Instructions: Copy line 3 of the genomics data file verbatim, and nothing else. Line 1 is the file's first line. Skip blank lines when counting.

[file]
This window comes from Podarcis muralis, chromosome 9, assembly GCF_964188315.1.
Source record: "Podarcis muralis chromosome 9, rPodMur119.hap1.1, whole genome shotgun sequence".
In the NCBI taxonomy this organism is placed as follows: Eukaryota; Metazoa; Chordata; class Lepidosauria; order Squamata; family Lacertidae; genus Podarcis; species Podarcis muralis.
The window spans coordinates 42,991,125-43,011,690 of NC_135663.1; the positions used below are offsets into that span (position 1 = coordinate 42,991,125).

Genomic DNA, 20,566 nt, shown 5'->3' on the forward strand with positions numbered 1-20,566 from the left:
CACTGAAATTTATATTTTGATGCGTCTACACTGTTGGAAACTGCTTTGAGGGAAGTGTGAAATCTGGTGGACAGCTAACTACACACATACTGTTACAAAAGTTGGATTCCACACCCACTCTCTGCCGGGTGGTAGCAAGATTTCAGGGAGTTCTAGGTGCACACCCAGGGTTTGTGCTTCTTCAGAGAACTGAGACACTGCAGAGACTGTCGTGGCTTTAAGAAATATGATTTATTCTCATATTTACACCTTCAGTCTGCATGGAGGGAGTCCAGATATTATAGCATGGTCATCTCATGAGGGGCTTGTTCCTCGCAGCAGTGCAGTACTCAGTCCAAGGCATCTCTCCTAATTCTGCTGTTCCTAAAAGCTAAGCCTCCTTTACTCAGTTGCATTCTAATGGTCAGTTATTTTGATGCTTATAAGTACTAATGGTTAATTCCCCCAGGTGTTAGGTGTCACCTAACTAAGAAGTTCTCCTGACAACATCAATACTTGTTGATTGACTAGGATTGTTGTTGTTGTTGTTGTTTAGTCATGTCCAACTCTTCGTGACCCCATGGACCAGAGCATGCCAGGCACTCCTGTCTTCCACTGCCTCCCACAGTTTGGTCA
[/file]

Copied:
In the NCBI taxonomy this organism is placed as follows: Eukaryota; Metazoa; Chordata; class Lepidosauria; order Squamata; family Lacertidae; genus Podarcis; species Podarcis muralis.